Man I fell hard for Chan Marshall back in 98. The name Cat Power would not stay off my radar, and I for some reason had it associated with the spate of riot grrl records and collectives I respected for their ardor and adroit grassroots marketing, but didn't really care for as music, so I emailed a much hipper person than myself asking what the deal is. He responded that the deal is that his girlfriend plays Ms Marshall's Moon Pix constantly, in an obsessive teenage kind of way, and that it still as a good record even if he didn't ever want to hear it again. I got a copy with sweet freckle face Marshall spooking out of the silver print cover and was enlisted in the Cat Power Army. "Cross Bones Style" despite it being an assemblage of indie rock clich?ęs like the semi-Funky drummer beat and the minimal lyric cycles, is one of my favorite songs ever, and "Metal Heart" pays in full the debt of all the purple prose writ about her. A covers album later showed promise, but didn't really deliver, and despite "You Are Free" being the official Record-We've-All-Been-Waiting-For of 2003, it didn't really do it for me. It sounded empty, like it was by the shy persona that her onstage hysterics have projected.
So here comes The Greatest being lionized as her "Dusty in Memphis." I pose this to the cosmos: do you really care about Dusty Springfield? If she hadn't been resurrected by the Pet Shop Boys a while back from one of their late-career disco barbituates, would she even register as a meme? Dusty in Memphis is a classic of Nashville texture, with that yellow light pouring out of the strings, but to me its like the recent feting of "Smile" - sure its good, exemplary aat what it is, but don't believe the hype.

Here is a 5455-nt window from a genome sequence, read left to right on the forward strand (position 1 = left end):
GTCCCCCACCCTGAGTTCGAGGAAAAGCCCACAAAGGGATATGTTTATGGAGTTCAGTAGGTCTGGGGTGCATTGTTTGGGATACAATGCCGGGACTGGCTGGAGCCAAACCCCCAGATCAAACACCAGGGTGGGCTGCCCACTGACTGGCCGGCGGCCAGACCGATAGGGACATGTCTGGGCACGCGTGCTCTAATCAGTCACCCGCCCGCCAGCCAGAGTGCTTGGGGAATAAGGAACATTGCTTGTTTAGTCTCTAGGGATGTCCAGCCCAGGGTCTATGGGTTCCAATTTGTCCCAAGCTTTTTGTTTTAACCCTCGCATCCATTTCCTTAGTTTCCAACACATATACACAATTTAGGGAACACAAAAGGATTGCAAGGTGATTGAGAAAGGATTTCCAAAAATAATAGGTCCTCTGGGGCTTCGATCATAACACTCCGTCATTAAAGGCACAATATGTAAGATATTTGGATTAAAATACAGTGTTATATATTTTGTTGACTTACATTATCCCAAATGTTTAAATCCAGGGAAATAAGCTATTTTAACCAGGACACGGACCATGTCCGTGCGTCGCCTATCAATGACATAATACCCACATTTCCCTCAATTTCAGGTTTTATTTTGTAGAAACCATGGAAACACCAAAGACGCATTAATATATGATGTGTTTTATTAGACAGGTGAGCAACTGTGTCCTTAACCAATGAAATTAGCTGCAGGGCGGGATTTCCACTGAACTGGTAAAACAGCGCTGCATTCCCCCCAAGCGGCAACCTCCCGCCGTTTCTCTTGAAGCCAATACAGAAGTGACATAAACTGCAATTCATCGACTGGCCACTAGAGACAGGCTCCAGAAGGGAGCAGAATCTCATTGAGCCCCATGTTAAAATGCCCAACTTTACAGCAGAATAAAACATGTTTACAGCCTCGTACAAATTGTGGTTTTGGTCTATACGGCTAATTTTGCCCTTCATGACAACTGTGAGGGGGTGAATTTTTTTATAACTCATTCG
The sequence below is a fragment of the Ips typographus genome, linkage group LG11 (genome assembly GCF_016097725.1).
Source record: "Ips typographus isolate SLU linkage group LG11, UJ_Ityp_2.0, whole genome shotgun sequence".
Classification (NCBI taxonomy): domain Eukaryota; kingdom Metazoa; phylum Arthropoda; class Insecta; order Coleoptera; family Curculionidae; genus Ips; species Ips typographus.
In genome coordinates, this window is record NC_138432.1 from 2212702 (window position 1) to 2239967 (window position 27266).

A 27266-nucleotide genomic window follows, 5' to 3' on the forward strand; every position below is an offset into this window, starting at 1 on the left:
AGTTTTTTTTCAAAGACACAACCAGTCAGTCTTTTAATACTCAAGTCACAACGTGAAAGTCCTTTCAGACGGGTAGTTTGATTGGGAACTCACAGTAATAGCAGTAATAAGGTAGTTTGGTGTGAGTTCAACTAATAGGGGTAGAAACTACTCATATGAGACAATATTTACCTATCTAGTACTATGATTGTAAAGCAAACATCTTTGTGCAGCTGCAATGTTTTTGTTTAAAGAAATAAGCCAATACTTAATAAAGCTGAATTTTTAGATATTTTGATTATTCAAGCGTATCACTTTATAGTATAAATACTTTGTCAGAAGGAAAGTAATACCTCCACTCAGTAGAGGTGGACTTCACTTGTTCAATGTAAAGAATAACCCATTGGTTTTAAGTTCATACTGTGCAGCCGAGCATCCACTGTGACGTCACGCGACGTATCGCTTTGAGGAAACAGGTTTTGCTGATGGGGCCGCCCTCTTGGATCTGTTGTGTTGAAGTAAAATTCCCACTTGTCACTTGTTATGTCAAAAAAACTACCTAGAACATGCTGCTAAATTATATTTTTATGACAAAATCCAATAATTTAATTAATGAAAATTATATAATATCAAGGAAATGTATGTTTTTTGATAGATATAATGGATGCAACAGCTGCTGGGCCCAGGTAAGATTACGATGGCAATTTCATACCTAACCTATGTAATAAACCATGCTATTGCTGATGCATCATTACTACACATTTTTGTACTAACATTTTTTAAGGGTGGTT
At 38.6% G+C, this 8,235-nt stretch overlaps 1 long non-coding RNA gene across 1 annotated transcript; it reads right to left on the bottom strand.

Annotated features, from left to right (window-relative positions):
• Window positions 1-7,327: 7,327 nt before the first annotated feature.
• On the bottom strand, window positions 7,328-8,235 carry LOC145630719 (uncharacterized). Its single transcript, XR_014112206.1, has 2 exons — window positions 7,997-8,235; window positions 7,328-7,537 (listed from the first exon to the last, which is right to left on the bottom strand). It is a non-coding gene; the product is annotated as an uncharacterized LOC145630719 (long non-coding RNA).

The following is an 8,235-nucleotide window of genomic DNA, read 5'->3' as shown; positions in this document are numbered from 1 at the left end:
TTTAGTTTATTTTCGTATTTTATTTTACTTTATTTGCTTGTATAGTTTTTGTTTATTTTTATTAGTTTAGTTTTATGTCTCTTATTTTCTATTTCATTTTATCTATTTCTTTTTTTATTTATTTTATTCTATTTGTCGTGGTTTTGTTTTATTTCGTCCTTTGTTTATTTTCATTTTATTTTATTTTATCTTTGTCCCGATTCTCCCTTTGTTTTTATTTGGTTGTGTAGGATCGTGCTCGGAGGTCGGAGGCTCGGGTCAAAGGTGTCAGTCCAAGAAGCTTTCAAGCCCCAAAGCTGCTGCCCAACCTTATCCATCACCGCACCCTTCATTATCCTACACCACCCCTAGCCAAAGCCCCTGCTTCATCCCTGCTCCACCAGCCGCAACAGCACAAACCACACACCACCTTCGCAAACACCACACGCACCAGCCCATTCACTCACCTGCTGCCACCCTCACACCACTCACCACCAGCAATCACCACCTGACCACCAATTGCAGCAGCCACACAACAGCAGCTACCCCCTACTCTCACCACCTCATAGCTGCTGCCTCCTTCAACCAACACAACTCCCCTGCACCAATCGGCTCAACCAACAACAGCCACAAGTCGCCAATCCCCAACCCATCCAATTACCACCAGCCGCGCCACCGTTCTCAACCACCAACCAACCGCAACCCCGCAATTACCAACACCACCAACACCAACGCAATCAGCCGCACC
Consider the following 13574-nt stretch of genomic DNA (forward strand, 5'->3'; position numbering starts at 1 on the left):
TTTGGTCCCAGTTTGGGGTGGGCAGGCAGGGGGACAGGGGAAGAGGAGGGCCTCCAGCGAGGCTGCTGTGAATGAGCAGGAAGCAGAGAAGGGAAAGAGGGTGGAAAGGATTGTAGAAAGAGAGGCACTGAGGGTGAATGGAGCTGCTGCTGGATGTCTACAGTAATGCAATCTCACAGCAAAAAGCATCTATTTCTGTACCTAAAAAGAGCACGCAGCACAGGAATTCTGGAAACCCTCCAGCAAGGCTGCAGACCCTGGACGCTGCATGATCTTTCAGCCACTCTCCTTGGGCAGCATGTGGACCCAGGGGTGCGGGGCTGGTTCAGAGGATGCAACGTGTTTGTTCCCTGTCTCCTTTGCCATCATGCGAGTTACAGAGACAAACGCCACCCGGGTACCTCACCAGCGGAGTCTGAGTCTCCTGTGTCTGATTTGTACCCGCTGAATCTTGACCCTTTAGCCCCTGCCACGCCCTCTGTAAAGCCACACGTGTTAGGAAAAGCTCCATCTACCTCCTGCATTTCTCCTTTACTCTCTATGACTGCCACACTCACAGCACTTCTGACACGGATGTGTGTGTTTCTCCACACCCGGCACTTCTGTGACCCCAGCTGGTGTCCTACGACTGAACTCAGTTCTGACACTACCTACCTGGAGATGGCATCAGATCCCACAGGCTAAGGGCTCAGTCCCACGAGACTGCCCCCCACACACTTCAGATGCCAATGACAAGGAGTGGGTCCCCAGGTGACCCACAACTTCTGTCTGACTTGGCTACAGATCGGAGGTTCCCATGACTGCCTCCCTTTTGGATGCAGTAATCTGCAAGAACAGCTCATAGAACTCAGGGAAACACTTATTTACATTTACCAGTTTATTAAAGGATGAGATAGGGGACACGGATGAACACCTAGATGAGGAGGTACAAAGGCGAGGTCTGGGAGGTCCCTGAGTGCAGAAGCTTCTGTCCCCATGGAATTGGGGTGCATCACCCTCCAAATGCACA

The Greatest is, from what I can tell, a collection of variations on "Moon River" those syrupy strings filling in the gaps usually left to the crisp air in her skeletal songs. Her voice is in great form, that haunting rasp that has its own built-in reverb that exudes the too-much-trouble sexuality I always associate with her. My favorite here is the Spartan "Love and Communication" which shows that a torch song can burn without being doused in kerosene, but the string pieces have their merit. Like the Barbara Mandrell Special sway of "Lived in Bars" has a great cheese-ball lounge groove to it, and the exaggerated pedal steel twang of "Island" is pretty intoxicating. In fact the whole this is designed to give you a late 60's Nashville contact high. Its prescription pill rock of the finest order, and while I applaud her for coaxing the most out of her purr, I miss getting scratched by Cat Power, and hope she emerges next round, weird as a beard with claws intact.
Alex V. Cook listens to everything and writes about most of it. His latest book, the snappily titled Louisiana Saturday Night: Looking for a Good Time in South Louisiana's Juke Joints, Honky-Tonks, and Dance Halls is an odyssey from the backwoods bars and small-town dives to the swampside dance halls and converted clapboard barns of a Louisiana Saturday Night. Don't leave Heathrow without it. His first book Darkness Racket and Twang is available from SideCartel. The full effect can be had at alex v cook.com
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